Federal Aviation Administration, DOT.
This notice announces the temporary suspension of courtesy amateur-built aircraft kit evaluations that have been provided by the FAA. The purpose of these evaluations was to indicate if a prefabricated amateur-built aircraft kit could be eligible for certification as an amateur-built aircraft. Although kit evaluations have been suspended, amateur-built kit manufacturers may continue to develop, manufacture, market and sell their aircraft kits. Airworthiness certifications conducted by the FAA in response to requests from amateur-builders for their individually fabricated and constructed aircraft will continue.Start Further Info
FOR FURTHER INFORMATION CONTACT:
Frank P. Paskiewicz, Manager, Production and Airworthiness Division, Aircraft Certification Service, AIR-200, Federal Aviation Administration, 800 Independence Ave., SW., Washington, DC 20591; telephone number (202) 267-8361.End Further Info End Preamble Start Supplemental Information
Title 14 of the Code of Federal Regulations, Part 21, Certification Procedures for Products and Parts, § 21.191 (Experimental Certificates) form the regulatory basis for fabricating, assembling, and operating amateur-built aircraft. Specifically, § 21.191(g) defines an amateur-built aircraft as “an aircraft the major portion of which has been fabricated and assembled by persons who undertook the construction project solely for their own education or recreation.”
The Federal Aviation Administration (FAA) Aircraft Certification Service established an Amateur-Built Aviation Rulemaking Committee (ARC) on July 26, 2006. The ARC was made up of representatives from the FAA, aircraft kit manufacturers, commercial assistance center owners, and associations. The purpose of the ARC was to make recommendations regarding the use of builder or commercial assistance when fabricating and assembling amateur-built aircraft under § 21.191(g).
The ARC concluded that the current FAA Directives and Advisory Circulars are no longer adequate. Current technologies that allow for the fabrication and assembly of sophisticated amateur-built aircraft were not envisioned at the time § 21.191(g) was promulgated or when the current forms and methodology were developed. Most amateur-built aircraft kits were generally simple to fabricate and assemble and did not require commercial builder assistance.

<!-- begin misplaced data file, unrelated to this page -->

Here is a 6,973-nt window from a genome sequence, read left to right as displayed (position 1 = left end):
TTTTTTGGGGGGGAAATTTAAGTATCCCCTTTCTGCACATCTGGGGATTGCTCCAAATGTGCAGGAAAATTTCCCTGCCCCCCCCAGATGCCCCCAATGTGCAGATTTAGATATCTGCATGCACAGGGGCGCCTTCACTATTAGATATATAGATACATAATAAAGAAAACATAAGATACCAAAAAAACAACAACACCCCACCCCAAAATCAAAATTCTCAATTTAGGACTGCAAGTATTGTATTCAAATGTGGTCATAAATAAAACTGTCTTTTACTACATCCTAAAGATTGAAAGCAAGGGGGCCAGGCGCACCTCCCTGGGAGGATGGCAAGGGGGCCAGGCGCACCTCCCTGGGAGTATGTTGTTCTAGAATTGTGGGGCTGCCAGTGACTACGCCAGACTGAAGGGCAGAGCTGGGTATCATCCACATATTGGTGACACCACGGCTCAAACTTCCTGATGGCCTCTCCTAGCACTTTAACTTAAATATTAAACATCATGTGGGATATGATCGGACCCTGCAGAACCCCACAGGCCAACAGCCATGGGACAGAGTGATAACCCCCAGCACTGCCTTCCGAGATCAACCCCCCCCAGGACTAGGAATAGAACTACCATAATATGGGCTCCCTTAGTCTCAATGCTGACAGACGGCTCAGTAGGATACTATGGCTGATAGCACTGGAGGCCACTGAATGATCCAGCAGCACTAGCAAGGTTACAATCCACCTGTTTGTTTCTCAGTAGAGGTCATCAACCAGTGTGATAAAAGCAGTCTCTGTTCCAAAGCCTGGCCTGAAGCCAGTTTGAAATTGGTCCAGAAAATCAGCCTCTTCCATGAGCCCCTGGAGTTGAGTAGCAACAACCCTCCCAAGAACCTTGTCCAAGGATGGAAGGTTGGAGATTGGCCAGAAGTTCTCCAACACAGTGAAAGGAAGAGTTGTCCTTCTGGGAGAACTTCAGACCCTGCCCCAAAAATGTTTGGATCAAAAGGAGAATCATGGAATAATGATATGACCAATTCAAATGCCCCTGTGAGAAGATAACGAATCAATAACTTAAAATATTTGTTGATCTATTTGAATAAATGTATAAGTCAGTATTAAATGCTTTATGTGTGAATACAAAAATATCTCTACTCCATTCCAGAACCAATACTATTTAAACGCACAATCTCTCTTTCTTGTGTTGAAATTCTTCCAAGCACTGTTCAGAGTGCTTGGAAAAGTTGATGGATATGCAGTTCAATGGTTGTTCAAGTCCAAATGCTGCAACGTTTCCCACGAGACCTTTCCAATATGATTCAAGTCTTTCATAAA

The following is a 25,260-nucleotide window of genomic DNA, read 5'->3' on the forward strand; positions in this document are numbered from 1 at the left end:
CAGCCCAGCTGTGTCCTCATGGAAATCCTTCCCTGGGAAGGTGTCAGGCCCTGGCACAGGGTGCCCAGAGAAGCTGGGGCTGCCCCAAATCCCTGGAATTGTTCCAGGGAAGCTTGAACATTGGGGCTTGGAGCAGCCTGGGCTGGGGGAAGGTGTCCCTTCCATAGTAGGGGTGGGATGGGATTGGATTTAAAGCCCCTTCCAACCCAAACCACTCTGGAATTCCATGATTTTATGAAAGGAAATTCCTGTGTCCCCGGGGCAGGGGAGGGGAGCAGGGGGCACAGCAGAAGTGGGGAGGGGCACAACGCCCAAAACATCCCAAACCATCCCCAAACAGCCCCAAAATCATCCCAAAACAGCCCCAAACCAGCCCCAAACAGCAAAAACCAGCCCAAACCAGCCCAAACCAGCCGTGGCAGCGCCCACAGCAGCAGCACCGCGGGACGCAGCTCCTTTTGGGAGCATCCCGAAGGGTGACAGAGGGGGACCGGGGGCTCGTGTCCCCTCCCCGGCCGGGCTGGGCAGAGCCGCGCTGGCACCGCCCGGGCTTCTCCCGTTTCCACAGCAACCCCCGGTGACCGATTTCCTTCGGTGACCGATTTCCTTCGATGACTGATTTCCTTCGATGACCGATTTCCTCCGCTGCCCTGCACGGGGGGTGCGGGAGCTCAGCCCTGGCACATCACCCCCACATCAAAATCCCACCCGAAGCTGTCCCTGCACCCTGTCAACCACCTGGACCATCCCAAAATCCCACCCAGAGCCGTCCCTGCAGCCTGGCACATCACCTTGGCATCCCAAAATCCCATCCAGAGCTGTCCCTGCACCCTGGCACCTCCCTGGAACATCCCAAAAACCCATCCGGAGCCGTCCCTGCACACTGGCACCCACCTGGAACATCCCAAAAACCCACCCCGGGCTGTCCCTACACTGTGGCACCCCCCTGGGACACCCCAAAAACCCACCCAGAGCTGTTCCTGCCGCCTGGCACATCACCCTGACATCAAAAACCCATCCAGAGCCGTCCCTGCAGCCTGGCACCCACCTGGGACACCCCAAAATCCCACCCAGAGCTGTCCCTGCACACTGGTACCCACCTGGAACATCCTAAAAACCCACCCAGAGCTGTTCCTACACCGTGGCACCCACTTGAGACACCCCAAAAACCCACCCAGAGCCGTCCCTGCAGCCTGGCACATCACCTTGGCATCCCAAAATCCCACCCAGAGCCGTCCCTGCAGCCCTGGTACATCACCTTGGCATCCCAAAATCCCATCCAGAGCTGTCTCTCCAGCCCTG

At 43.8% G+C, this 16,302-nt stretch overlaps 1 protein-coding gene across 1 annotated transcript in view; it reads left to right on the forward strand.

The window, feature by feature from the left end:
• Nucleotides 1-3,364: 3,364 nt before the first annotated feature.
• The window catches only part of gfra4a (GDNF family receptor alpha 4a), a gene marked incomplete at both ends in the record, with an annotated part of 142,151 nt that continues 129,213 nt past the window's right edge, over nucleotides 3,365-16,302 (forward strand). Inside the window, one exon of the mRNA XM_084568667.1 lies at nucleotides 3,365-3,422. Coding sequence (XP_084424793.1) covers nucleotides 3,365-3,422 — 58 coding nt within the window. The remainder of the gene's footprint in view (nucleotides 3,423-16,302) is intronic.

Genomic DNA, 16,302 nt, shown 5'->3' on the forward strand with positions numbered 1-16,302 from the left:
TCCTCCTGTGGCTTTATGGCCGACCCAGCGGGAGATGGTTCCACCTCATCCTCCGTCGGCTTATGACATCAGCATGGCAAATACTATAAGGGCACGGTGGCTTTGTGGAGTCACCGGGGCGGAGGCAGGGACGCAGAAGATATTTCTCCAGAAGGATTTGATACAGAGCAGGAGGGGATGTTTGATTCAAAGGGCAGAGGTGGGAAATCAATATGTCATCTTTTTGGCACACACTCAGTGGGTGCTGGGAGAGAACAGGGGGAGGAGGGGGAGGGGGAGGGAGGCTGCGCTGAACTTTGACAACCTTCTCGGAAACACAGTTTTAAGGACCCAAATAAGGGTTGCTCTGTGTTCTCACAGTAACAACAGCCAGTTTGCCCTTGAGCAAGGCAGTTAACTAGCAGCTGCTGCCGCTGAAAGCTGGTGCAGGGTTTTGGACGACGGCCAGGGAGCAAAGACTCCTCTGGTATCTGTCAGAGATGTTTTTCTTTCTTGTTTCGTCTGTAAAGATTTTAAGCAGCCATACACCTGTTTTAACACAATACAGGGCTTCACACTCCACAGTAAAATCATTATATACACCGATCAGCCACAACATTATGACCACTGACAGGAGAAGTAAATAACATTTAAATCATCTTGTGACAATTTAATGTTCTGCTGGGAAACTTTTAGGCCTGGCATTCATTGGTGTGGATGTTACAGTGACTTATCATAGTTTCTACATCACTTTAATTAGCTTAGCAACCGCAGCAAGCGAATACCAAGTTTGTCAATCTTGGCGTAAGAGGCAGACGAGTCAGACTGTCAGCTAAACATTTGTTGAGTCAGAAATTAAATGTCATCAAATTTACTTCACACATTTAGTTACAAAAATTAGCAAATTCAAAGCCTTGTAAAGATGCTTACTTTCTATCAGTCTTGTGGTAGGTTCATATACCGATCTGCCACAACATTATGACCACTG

FAA has provided the aforementioned amateur-built kit evaluations in response to manufacturer's requests to determine if the percentage of the kit completed by the manufacturer would leave the major portion (51%) of the work to be completed by the amateur-builder. These evaluations are not a regulatory requirement. Rather, these evaluations have been a courtesy that FAA has provided for the convenience of the kit manufacturers, their customers, and FAA Inspectors. These evaluations have allowed the FAA to pre-evaluate amateur-built kits to determine (when built according to the manufacturer's instructions) if the kits could be eligible for an Experimental Airworthiness Certificate under 14 CFR Part 21 § 21.191, Experimental Certificates. When a kit has been found to be eligible, it is added to the FAA's Start Printed Page 8927kit listing, which is available via the internet to prospective buyers. These kit evaluations inform prospective applicants that they could be eligible for an experimental amateur-built airworthiness certificate if they completed their aircraft in compliance with the FAA-evaluated assembly and instruction manuals and fabricated and constructed the aircraft in compliance with 14 CFR part 21, § 21.191(g).
The method of determining what constitutes the major portion of construction has undergone several changes since the rule was first codified. When FAA staff developed the commonly used form 8000-38, “Fabrication and Assembly Operation Checklist”, to calculate major portion, the intent was that a single check mark in a column on the form would identify who did the task. Some manufacturers and FAA representatives calculate major portion by using a “task-based” accounting mechanism that incorporates a “dual-check” system whereby an amateur-builder may be given shared credit even if that person does not complete 50% of the task. When this is used in practice, the kit manufacturer and amateur-builder share credit on the Form 8000-38. It was not envisioned that credit for a task would be offered to an amateur-builder simply assisting in the fabrication and assembly, as is happening today in some cases.
The FAA will resume amateur-built kit evaluations after issuing final policy changes. Prior to publishing the final policy, FAA will solicit comments on draft policy, internal orders and advisory circulars through a notice in the Federal Register.Start Signature
Dated: February 11, 2008.
Manager, Production and Airworthiness Division.
1. FAA Order 1110.143, dated July 26, 2006, established the Amateur-Built Aviation Rulemaking Committee.Back to Citation
[FR Doc. 08-704 Filed 2-14-08; 8:45 am]
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